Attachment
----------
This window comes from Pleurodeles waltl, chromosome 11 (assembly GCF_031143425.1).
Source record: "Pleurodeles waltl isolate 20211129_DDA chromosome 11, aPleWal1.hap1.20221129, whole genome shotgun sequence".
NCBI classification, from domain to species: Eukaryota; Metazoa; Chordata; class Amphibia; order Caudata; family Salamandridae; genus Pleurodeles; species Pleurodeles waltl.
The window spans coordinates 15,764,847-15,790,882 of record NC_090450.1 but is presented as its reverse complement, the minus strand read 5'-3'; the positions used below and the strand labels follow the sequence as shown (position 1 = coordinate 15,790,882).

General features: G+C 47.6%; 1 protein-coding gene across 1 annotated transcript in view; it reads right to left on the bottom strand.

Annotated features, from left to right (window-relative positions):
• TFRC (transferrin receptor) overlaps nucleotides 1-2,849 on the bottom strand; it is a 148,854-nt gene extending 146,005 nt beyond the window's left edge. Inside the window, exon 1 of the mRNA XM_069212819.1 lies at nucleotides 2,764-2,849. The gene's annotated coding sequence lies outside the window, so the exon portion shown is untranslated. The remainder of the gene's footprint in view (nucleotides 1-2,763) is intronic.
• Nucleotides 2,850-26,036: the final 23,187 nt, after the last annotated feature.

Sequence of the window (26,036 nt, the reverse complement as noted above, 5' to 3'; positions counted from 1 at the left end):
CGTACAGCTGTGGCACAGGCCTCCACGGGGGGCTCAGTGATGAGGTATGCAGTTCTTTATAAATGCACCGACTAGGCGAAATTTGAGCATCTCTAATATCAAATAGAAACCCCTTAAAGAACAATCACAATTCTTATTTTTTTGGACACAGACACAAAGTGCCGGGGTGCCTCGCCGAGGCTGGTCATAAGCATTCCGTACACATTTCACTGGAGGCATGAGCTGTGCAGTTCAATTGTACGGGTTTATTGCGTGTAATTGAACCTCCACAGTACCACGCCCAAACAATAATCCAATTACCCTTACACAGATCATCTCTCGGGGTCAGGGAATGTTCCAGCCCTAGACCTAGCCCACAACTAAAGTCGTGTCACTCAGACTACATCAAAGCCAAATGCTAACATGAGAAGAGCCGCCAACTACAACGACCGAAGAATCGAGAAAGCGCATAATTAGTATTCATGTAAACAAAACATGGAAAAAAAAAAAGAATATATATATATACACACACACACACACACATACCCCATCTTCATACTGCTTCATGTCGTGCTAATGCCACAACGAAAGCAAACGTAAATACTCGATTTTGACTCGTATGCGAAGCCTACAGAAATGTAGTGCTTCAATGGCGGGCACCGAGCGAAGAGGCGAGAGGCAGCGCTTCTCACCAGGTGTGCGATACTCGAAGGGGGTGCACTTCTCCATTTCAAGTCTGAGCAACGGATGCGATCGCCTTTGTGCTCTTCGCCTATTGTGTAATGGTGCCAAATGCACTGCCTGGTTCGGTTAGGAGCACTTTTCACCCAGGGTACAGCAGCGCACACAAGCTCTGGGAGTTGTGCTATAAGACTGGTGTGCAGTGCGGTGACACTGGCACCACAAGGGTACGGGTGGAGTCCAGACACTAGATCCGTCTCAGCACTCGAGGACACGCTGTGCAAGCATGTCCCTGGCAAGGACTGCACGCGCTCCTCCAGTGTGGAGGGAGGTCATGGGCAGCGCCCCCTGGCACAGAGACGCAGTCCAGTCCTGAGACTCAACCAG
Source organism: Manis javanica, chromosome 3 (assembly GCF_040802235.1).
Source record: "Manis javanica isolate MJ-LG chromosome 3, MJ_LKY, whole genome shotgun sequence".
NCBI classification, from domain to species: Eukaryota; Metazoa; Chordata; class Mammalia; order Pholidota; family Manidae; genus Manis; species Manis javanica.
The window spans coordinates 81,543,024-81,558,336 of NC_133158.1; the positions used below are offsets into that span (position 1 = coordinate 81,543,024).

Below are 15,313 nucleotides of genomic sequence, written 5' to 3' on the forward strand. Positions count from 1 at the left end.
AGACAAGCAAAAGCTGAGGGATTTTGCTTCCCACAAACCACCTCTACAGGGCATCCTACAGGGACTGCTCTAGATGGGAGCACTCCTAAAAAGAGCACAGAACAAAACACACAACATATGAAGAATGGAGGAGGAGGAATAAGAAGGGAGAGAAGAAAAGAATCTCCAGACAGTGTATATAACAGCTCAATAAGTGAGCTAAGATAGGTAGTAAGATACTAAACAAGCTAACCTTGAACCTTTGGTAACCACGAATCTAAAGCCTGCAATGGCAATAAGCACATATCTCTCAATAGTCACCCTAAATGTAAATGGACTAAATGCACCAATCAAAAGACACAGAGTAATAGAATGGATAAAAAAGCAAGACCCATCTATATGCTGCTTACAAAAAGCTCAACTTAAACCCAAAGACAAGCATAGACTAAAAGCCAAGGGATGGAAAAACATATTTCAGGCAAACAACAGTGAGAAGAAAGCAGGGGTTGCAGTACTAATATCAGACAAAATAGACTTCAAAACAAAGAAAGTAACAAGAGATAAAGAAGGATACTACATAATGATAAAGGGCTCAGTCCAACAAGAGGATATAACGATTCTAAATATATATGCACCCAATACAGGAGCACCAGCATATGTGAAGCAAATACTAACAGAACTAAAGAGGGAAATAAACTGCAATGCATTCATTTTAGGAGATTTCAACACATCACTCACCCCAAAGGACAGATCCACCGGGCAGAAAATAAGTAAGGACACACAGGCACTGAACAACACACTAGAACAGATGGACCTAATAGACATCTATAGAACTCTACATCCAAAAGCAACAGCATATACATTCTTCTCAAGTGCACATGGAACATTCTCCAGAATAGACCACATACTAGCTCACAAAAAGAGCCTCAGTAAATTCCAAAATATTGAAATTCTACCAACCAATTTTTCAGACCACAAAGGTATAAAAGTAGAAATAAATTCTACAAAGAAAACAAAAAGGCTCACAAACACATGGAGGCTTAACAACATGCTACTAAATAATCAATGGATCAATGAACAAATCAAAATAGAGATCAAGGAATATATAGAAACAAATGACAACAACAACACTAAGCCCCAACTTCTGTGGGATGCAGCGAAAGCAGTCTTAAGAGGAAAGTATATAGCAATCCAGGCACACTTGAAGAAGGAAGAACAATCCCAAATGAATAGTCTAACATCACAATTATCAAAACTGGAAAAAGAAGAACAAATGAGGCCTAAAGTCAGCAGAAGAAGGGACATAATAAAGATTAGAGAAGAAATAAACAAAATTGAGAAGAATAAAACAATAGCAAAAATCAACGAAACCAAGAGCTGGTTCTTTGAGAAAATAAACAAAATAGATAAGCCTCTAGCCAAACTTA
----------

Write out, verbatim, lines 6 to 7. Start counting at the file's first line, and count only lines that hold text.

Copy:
Annotated features, from left to right (window-relative positions):
• TFRC (transferrin receptor) overlaps nucleotides 1-2,849 on the bottom strand; it is a 148,854-nt gene extending 146,005 nt beyond the window's left edge. Inside the window, exon 1 of the mRNA XM_069212819.1 lies at nucleotides 2,764-2,849. The gene's annotated coding sequence lies outside the window, so the exon portion shown is untranslated. The remainder of the gene's footprint in view (nucleotides 1-2,763) is intronic.